Burning Silk: Excerpt


Strawberry Full Moon, 1839

It was only much later, months after Lischen was born, that Catherine discovered how her sister and niece had spent the Strawberry Full Moon that came right after MidSummer. She found the recipe sitting at the bottom of the wooden box where all their recipes were stored. After the paper fluttered out to the floor and she bent to pick it up, she sat frozen in a crouch reading. As she slowly realized what had occurred, she marched straight in to Elisabeth and thrust the paper at her.

“Catherine,” Elisabeth said weakly, with nothing to add. Then: “Of course you know I was going to tell you. And it’s all for you anyways,” she said, working up to her usual vigor. “I simply didn’t want to risk your using them when you were pregnant. And you might have!” she insisted when her sister’s face clouded. “You were so restless!”

Elisabeth averted her eyes, then opened a small high drawer in her pantry, taking out a piece of mulberry paper, dyed green to indicate poison, and handed it to Catherine who took it without a word. “But now you have settled,” she said. “They might come in handy at some point I thought, when Marguerite offered to show us. She needed a virgin and asked Kristiana and Turtle Dawn…”

Catherine turned to leave the room, letting her sister know by her silence how she felt about the deception.

Elisabeth called after her. “Hide them carefully, Catherine. If one of the children were to find it…”

The recipe, which Catherine placed carefully back in the recipe box, before she placed the small green packet in a chink in her bed cupboard that Philip had fashioned for her few jewels, read:

Belladonna whisks

“When the belladonna flower is at its height, its white throat fully open to the cool night air, so that the potency of its pollen is fully seated on the five pistils arranged around the stamen like brushy wands, insert the thumb and forefinger as deeply into the throat as can be gained without tearing the single taut sleeve of the trumpet flower.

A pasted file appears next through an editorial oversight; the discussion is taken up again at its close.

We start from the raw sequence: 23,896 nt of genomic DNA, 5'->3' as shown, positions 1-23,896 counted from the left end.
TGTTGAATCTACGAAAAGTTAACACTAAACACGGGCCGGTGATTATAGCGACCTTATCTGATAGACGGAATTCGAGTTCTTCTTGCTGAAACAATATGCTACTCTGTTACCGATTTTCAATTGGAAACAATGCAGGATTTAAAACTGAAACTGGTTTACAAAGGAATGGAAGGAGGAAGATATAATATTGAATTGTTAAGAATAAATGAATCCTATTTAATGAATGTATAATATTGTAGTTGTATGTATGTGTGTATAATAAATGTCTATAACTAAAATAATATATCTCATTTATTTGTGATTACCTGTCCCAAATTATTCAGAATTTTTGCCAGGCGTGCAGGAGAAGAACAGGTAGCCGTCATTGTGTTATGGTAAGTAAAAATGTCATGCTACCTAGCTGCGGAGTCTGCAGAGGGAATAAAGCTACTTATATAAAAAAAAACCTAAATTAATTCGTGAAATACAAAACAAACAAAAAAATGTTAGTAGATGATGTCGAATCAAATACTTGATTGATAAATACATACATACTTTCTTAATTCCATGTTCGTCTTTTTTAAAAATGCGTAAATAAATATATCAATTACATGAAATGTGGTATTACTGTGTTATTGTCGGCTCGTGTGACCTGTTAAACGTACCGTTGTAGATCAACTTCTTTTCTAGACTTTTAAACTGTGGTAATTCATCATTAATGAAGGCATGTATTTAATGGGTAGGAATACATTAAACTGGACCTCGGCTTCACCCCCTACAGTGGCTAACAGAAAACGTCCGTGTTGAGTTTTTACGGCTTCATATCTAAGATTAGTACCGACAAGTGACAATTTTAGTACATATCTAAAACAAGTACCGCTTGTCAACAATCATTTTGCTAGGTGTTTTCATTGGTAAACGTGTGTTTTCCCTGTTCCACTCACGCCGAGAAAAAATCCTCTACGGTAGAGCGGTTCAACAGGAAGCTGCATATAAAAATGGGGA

With a sacred chant in your heart, draw the pistils to one side, allowing the stamen to continue its production of fertile seed, and sever the five stems of the pistil at their base with your thumbnail against the forefinger.

Lifting them out, say a prayer of thanks to la bella donna and—bundling four of the pistils together in the classic broom shape, stems and heads aligned—use the supple stem of the fifth to tie a square knot around the bundle of four.

This forms the classic witches’ broom or one unit of dosage.”

Catherine opened the green packet before she drew the wooden block out of the bedcupboard wall. She stopped breathing; three perfect brooms lay side by side in the packet envelope, their heads golden with pollen. She vowed that she would not waste even one; she might well need all three, once she had gone en magnanerie. She couldn’t even imagine another state within which such medicine might be necessary.

She prayed that Kristiana and Turtle Dawn, young and untutored but eager to break into the cupboard of adult secrets, had not conspired to take a broomstick for their own use.